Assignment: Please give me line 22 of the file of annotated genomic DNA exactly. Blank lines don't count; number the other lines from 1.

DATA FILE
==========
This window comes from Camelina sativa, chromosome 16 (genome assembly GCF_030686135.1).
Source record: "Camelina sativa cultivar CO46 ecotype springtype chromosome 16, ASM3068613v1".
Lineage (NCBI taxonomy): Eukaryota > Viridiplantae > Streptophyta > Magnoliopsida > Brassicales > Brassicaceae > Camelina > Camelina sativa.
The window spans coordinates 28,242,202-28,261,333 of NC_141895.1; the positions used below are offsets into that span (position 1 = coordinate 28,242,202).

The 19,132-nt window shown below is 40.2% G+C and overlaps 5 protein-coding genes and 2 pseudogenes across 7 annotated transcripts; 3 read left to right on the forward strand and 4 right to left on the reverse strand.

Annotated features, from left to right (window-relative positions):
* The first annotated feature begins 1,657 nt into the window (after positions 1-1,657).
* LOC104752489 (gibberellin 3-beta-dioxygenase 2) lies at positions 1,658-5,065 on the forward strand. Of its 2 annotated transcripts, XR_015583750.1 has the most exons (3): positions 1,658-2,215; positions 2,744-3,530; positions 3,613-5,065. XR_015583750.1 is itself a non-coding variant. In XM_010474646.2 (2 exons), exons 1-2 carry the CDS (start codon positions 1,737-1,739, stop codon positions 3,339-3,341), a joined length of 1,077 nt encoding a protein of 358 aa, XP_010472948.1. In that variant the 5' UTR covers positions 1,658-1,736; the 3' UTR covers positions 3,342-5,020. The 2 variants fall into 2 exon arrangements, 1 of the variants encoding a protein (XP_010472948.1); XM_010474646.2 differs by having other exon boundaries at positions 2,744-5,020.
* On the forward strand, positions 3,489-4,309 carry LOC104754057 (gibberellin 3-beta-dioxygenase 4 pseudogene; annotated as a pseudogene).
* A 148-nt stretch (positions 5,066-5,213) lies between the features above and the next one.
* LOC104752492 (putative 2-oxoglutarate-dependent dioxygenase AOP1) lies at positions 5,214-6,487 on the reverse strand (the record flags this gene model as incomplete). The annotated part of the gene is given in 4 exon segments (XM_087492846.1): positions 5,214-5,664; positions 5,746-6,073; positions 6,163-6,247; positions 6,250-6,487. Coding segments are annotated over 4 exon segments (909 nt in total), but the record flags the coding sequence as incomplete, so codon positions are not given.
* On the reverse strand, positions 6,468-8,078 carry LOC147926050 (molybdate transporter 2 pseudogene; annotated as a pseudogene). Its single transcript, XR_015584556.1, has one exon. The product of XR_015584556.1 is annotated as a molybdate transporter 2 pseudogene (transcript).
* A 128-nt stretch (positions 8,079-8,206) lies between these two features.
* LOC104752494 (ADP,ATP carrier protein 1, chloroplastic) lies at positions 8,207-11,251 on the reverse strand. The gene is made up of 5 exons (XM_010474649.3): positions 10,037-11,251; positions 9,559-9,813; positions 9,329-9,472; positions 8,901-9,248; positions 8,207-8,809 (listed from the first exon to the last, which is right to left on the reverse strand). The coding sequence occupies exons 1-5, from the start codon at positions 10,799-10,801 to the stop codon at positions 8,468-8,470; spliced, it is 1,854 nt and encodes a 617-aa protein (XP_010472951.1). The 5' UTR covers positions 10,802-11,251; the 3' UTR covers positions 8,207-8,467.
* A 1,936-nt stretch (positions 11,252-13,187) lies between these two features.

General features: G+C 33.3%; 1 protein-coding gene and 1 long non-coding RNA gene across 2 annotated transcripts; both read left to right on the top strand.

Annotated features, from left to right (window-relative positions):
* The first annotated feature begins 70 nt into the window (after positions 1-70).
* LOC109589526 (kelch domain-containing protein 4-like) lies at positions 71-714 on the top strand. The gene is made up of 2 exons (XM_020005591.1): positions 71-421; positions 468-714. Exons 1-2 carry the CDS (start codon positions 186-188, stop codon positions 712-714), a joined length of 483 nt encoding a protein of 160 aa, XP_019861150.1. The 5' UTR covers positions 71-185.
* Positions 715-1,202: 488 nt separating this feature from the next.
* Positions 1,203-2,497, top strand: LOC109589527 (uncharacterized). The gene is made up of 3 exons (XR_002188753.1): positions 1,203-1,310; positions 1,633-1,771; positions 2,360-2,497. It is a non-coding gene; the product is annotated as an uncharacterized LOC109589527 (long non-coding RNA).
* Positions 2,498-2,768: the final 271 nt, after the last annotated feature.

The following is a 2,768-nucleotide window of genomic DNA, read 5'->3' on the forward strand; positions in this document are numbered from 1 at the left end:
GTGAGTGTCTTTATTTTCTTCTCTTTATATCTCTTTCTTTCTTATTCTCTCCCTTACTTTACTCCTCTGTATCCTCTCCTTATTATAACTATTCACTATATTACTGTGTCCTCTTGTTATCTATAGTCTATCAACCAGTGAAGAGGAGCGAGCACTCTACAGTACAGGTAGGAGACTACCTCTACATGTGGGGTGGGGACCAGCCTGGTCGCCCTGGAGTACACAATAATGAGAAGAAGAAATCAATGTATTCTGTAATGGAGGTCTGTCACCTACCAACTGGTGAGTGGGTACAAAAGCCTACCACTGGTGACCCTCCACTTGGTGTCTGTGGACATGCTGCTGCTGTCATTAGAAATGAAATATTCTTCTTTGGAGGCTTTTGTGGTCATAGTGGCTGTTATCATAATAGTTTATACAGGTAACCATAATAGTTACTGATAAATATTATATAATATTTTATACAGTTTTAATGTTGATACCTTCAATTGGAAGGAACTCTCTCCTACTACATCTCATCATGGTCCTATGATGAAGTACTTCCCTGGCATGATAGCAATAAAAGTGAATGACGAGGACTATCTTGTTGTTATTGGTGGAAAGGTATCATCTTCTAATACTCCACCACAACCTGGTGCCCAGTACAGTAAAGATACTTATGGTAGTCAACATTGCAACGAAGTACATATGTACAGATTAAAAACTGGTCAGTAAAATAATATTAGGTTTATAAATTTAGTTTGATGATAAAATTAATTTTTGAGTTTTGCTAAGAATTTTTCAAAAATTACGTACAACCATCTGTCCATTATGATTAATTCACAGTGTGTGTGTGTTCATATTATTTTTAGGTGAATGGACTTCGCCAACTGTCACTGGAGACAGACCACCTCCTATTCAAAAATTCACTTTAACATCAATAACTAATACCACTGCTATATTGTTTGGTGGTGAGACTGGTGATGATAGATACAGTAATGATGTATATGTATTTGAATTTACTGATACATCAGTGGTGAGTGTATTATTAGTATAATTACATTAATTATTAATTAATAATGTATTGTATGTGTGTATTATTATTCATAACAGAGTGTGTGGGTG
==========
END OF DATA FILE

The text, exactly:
* Positions 2,498-2,768: the final 271 nt, after the last annotated feature.